Keppel DC REIT (SGX: AJBU) was listed back in December 2014. At its initial public offering (IPO), units of Keppel DC REIT were offered at S$0.93 apiece. The REIT closed trading at a unit price of S$1.43 on 11 December 2017, providing its early investors a total return of over 75% since its IPO (including dividends). As Foolish investors, we want to look beyond the stock price movement to understand the underlying business. And for that, we can turn to Keppel DC REIT’s IPO prospectus. The document…
Keppel DC REIT (SGX: AJBU) was listed back in December 2014.
At its initial public offering (IPO), units of Keppel DC REIT were offered at S$0.93 apiece. The REIT closed trading at a unit price of S$1.43 on 11 December 2017, providing its early investors a total return of over 75% since its IPO (including dividends). As Foolish investors, we want to look beyond the stock price movement to understand the underlying business.
And for that, we can turn to Keppel DC REIT’s IPO prospectus. The document contains a wealth of information on the REIT’s business and market.
What’s a data centre, anyway?
First, we took a look at what a data centre looks like. In short, the previous article is about “what”. Today, we are going to look at the “why”.
More specifically, why are data centres needed in the first place? For that, we can delve deeper into a market research report prepared by BroadMedia Consulting (BMC), a group that was commissioned by the REIT’s manager for research on its industry.
Data centres were not always an important consideration for companies. There’s a good reason for it. According to BMC:
“Data centres used to be a low ranking priority for many corporations.
This was due to limited data usage, less emphasis on security of data storage and reliability of mission critical systems, as well as lower penetration of IT and cloud based systems.”
In fact, BMC estimated that over 80% of data centres are still owned, and operated by companies themselves. Bear in mind: the IPO report was filed in December 2014. Over the last decade, outsourcing to third party data centres became more popular, BMC notes:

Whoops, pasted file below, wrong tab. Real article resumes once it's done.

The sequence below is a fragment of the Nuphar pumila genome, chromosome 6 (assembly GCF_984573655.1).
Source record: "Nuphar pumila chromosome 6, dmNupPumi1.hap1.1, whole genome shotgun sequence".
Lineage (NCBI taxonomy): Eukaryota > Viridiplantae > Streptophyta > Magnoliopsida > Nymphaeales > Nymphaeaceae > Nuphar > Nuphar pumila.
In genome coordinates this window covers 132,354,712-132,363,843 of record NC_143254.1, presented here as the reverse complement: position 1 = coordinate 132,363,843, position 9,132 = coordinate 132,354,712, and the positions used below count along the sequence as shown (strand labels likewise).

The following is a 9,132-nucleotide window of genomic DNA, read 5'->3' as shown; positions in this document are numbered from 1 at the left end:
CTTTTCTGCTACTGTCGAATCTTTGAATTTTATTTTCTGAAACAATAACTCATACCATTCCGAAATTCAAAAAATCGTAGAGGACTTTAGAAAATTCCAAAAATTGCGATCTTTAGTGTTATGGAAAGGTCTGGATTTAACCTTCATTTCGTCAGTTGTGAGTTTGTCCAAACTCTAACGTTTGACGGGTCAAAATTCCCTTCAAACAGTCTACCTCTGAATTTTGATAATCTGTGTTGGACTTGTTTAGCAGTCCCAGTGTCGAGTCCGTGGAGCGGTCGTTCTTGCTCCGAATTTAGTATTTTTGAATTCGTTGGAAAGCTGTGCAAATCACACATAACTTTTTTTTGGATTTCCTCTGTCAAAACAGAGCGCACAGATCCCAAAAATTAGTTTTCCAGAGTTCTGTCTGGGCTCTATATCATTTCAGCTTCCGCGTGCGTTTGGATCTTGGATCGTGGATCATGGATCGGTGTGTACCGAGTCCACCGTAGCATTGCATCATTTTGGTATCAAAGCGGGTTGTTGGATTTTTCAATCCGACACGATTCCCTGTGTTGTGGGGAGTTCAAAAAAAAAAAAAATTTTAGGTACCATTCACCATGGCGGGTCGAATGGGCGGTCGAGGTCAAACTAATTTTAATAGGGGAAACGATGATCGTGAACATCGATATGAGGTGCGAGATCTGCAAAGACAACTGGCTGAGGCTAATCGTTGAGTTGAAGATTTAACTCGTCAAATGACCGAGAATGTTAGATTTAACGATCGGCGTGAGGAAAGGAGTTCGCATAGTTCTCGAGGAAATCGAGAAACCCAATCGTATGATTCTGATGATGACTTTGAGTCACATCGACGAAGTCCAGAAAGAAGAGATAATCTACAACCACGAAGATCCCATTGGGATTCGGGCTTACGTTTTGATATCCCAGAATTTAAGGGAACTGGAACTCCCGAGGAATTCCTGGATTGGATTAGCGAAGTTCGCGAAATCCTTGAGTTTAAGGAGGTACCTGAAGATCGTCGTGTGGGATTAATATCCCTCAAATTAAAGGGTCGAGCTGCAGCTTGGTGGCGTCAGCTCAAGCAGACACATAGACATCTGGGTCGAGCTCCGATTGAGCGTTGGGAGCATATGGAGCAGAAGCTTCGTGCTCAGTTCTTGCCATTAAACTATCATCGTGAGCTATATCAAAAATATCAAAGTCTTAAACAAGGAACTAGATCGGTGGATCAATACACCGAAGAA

“Over the last decade from 2003 to 2013, however, third party data centre demand has grown by 14.7% CAGR, and outsourcing data centres to a third party is now an increasing trend as the requirements of data centres become more complex and requires higher operational and management skills.”
The demand did not rise in a linear fashion. In BMC’s view, the appetite for third-party data centres increased in waves:
Source: Keppel DC REIT IPO prospectus
The first and second wave occurred in large cities where internet exchanges were located. During the third wave, the market shifted towards industry specific needs, and become more fragmented as different offerings were provided for different markets.
The fourth wave, which by BMC’s estimates, began in 2013, saw corporations recognise data centres as important part of their IT infrastructure. As BMC says:
“They are no longer considered assets that are run and managed separately from an organisation’s broad IT and business strategy. Data centres are, thus, seen as critical to the IT and cloud aspirations of corporate users.”
The research outfit believes that data centres will continue to grow in the coming years. Hang on for more on Keppel DC REIT next week.
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The information provided is for general information purposes only and is not intended to be personalised investment or financial advice. Motley Fool Singapore writer Chin Hui Leong doesn’t own shares in any companies mentioned.